It’s not every day that a scientific study reads like great literature, but here’s how a recent paper in the Proceedings of the National Academy of Sciences begins:
“It is a truth universally acknowledged that a pair of grape hemispheres exposed to intense microwave radiation will spark, igniting a plasma.”
In other words: cut a grape in half, put the pieces next to each other in the microwave, and voila – sparks, and maybe even a glowing cloud of plasma.
People have been doing this in their kitchens for a while, but there’s never been a solid scientific explanation for the phenomenon. Until now.
“For decades I think it was assumed that when you cut the grape in half and you leave this little connecting bridge of skin, [it acts] as a connecting channel, almost like a piece of metal,” said Aaron Slepkov, the senior author on the new study explaining why microwaved grapes produce plasma.
“We were just curious about why that's the only geometry that anybody's ever found before,” said Slepkov, an associate professor and Canada Research Chair in the Physics of Biomaterials at Trent University. “So, we went exploring this, and much to our surprise we found that you don't need this kind of bridge.”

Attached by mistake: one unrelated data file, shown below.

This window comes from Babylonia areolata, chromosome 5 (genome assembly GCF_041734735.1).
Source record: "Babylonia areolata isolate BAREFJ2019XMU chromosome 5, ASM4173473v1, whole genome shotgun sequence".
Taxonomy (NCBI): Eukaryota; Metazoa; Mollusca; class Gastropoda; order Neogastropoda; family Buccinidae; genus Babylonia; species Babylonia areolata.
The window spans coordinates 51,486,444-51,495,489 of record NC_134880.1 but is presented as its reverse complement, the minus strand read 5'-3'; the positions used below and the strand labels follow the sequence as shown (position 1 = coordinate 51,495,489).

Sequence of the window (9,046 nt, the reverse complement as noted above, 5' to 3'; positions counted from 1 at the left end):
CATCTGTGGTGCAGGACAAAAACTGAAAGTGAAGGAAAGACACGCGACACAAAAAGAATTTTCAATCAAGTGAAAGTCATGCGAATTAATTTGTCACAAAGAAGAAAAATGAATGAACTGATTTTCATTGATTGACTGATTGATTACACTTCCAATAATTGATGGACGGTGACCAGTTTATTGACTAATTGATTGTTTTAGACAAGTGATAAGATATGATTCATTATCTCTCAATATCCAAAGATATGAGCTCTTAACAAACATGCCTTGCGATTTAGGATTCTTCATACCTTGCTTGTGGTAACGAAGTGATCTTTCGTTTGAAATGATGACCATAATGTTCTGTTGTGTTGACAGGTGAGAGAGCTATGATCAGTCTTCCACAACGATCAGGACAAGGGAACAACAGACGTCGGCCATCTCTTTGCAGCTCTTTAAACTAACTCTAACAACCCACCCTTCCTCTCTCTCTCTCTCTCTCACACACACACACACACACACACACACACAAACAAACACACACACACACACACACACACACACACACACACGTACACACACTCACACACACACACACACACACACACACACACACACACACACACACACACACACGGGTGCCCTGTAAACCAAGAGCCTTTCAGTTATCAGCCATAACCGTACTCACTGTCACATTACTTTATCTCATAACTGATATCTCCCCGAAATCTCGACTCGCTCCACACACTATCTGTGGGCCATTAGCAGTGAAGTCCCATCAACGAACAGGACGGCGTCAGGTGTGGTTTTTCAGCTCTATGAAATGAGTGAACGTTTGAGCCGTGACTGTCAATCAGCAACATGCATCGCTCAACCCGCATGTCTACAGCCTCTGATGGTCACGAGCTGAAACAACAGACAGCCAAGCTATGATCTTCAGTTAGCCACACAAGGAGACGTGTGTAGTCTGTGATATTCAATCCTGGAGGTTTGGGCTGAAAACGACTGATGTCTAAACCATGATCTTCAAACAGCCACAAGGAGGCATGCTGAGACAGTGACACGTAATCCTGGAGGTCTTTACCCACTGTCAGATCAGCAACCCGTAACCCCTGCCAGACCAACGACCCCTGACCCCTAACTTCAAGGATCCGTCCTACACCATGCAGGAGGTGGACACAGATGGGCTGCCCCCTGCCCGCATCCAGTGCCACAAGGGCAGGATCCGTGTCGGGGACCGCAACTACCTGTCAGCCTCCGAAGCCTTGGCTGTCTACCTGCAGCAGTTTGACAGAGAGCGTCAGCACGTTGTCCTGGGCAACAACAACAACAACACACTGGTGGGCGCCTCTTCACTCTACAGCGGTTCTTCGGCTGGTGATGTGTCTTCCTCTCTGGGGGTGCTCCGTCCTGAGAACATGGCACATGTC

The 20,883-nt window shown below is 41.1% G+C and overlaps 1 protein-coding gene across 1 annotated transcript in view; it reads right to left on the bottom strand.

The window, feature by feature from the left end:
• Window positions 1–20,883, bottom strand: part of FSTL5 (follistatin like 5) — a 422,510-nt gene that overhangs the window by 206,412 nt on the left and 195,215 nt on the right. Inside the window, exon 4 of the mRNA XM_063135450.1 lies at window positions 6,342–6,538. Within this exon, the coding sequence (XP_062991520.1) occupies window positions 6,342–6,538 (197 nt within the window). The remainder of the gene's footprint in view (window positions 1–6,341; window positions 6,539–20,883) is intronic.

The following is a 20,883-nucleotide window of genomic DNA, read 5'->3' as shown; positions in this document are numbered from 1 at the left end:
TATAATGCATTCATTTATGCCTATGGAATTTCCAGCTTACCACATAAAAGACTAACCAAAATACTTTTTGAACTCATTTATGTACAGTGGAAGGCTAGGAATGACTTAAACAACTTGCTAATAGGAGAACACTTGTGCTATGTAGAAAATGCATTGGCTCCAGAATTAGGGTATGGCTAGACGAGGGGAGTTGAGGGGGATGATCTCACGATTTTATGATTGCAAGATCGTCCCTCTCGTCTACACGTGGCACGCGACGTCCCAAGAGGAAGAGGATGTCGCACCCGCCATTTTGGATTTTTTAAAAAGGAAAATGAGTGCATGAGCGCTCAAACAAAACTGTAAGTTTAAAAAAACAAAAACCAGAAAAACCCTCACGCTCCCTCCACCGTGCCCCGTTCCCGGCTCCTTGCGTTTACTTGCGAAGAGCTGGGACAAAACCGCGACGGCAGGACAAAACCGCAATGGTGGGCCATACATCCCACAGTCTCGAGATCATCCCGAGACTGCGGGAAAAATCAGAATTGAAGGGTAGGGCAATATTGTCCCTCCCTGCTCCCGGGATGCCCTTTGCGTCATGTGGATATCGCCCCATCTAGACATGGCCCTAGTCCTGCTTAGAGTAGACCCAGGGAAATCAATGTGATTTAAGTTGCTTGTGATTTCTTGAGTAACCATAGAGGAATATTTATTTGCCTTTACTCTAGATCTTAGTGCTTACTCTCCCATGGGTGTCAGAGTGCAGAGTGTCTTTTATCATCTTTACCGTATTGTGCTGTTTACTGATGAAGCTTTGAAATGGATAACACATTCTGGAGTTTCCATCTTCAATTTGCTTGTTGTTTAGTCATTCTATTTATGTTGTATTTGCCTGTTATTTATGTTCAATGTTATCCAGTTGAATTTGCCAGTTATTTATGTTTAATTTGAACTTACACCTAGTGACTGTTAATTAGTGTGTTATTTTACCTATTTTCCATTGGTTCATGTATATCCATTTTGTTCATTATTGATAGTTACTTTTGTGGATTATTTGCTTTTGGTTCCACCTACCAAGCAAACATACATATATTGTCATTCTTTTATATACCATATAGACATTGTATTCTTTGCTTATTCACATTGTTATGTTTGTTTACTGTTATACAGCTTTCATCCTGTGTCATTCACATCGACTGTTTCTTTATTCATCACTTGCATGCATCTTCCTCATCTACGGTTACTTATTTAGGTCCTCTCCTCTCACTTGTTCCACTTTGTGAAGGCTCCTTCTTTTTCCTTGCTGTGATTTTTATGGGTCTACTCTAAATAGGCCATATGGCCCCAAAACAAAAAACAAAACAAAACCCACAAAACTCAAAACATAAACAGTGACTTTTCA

The phenomenon also happened with two whole grapes, as long as they were very close together or touching, he said.
“We realized that water is a very special material at microwave frequencies,” Slepkov said, adding that water has a large index of refraction.
That means that the water in the grapes can pack microwave radiation really tightly, which traps light inside the grape.
Slepkov and his team came to understand that the plasma formation didn’t have to do with conductivity, after all.
“So, the breakthrough for us was seeing that this is actually about photonics,” he said. “This is about optics of microwave light as it interacts with geometries of water, rather than about conductive channels in metallic-like objects.”
Slepkov said something strange happened as the two spheres got closer together in the microwave.
“The packed light inside of each sphere can sense the other sphere…and they move towards the point of contact. So, by the time that they're touching, almost all of the light is concentrated, almost as if these were two tiny lenses.”
If you want to try this at home, you have a lot of options. Slepkov has had success not just with grapes, but also blueberries, cherries, and olives.
“It seems to work because mostly, they're balls of water,” he said.